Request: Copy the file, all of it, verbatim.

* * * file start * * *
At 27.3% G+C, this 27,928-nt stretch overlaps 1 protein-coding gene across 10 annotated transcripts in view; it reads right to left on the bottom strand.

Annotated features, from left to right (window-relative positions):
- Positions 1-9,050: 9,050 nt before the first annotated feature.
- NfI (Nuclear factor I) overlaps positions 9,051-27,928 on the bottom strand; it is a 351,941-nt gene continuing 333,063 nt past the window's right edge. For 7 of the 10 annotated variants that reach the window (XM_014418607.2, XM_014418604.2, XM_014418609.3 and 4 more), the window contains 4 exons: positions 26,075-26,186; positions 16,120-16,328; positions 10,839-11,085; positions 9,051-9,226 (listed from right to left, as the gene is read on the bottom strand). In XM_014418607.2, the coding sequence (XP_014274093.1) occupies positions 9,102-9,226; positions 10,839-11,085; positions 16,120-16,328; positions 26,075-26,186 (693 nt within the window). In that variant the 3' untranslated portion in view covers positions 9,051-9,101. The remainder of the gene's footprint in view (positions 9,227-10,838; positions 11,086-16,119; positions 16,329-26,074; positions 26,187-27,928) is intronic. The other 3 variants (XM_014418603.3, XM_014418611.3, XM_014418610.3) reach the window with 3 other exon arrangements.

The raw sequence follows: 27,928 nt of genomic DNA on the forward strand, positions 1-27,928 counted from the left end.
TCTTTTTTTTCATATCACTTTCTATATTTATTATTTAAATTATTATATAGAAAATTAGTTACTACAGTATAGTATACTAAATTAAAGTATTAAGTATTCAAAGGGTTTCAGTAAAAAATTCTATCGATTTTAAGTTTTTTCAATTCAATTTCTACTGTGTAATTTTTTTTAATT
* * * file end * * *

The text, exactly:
At 27.3% G+C, this 27,928-nt stretch overlaps 1 protein-coding gene across 10 annotated transcripts in view; it reads right to left on the bottom strand.

Annotated features, from left to right (window-relative positions):
- Positions 1-9,050: 9,050 nt before the first annotated feature.
- NfI (Nuclear factor I) overlaps positions 9,051-27,928 on the bottom strand; it is a 351,941-nt gene continuing 333,063 nt past the window's right edge. For 7 of the 10 annotated variants that reach the window (XM_014418607.2, XM_014418604.2, XM_014418609.3 and 4 more), the window contains 4 exons: positions 26,075-26,186; positions 16,120-16,328; positions 10,839-11,085; positions 9,051-9,226 (listed from right to left, as the gene is read on the bottom strand). In XM_014418607.2, the coding sequence (XP_014274093.1) occupies positions 9,102-9,226; positions 10,839-11,085; positions 16,120-16,328; positions 26,075-26,186 (693 nt within the window). In that variant the 3' untranslated portion in view covers positions 9,051-9,101. The remainder of the gene's footprint in view (positions 9,227-10,838; positions 11,086-16,119; positions 16,329-26,074; positions 26,187-27,928) is intronic. The other 3 variants (XM_014418603.3, XM_014418611.3, XM_014418610.3) reach the window with 3 other exon arrangements.

The raw sequence follows: 27,928 nt of genomic DNA on the forward strand, positions 1-27,928 counted from the left end.
TCTTTTTTTTCATATCACTTTCTATATTTATTATTTAAATTATTATATAGAAAATTAGTTACTACAGTATAGTATACTAAATTAAAGTATTAAGTATTCAAAGGGTTTCAGTAAAAAATTCTATCGATTTTAAGTTTTTTCAATTCAATTTCTACTGTGTAATTTTTTTTAATT